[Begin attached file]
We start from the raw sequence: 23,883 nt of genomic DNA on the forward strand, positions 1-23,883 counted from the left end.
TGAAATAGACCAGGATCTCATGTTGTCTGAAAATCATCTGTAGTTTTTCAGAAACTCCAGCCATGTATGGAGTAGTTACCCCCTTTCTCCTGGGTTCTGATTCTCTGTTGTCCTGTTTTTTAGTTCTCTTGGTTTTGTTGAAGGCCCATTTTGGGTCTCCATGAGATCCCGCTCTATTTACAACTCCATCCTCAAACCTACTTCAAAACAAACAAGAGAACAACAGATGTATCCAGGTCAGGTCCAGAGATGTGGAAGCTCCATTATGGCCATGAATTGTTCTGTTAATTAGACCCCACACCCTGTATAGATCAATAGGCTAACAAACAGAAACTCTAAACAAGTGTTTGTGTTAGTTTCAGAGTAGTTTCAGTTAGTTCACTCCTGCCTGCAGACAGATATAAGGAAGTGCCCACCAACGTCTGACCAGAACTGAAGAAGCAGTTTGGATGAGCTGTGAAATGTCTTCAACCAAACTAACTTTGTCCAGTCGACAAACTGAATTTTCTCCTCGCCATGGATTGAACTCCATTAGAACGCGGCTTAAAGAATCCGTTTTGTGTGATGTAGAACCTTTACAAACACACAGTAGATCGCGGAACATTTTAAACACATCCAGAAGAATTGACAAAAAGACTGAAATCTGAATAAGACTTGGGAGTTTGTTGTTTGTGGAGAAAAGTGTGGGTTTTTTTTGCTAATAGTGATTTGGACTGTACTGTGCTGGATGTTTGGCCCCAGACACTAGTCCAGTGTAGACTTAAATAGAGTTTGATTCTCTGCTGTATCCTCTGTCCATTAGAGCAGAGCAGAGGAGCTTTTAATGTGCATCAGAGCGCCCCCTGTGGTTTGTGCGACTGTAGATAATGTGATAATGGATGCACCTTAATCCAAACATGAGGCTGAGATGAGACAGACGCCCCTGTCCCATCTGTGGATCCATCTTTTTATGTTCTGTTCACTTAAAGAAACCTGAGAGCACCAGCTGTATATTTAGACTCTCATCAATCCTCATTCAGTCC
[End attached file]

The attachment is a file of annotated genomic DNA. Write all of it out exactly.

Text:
We start from the raw sequence: 23,883 nt of genomic DNA on the forward strand, positions 1-23,883 counted from the left end.
TGAAATAGACCAGGATCTCATGTTGTCTGAAAATCATCTGTAGTTTTTCAGAAACTCCAGCCATGTATGGAGTAGTTACCCCCTTTCTCCTGGGTTCTGATTCTCTGTTGTCCTGTTTTTTAGTTCTCTTGGTTTTGTTGAAGGCCCATTTTGGGTCTCCATGAGATCCCGCTCTATTTACAACTCCATCCTCAAACCTACTTCAAAACAAACAAGAGAACAACAGATGTATCCAGGTCAGGTCCAGAGATGTGGAAGCTCCATTATGGCCATGAATTGTTCTGTTAATTAGACCCCACACCCTGTATAGATCAATAGGCTAACAAACAGAAACTCTAAACAAGTGTTTGTGTTAGTTTCAGAGTAGTTTCAGTTAGTTCACTCCTGCCTGCAGACAGATATAAGGAAGTGCCCACCAACGTCTGACCAGAACTGAAGAAGCAGTTTGGATGAGCTGTGAAATGTCTTCAACCAAACTAACTTTGTCCAGTCGACAAACTGAATTTTCTCCTCGCCATGGATTGAACTCCATTAGAACGCGGCTTAAAGAATCCGTTTTGTGTGATGTAGAACCTTTACAAACACACAGTAGATCGCGGAACATTTTAAACACATCCAGAAGAATTGACAAAAAGACTGAAATCTGAATAAGACTTGGGAGTTTGTTGTTTGTGGAGAAAAGTGTGGGTTTTTTTTGCTAATAGTGATTTGGACTGTACTGTGCTGGATGTTTGGCCCCAGACACTAGTCCAGTGTAGACTTAAATAGAGTTTGATTCTCTGCTGTATCCTCTGTCCATTAGAGCAGAGCAGAGGAGCTTTTAATGTGCATCAGAGCGCCCCCTGTGGTTTGTGCGACTGTAGATAATGTGATAATGGATGCACCTTAATCCAAACATGAGGCTGAGATGAGACAGACGCCCCTGTCCCATCTGTGGATCCATCTTTTTATGTTCTGTTCACTTAAAGAAACCTGAGAGCACCAGCTGTATATTTAGACTCTCATCAATCCTCATTCAGTCC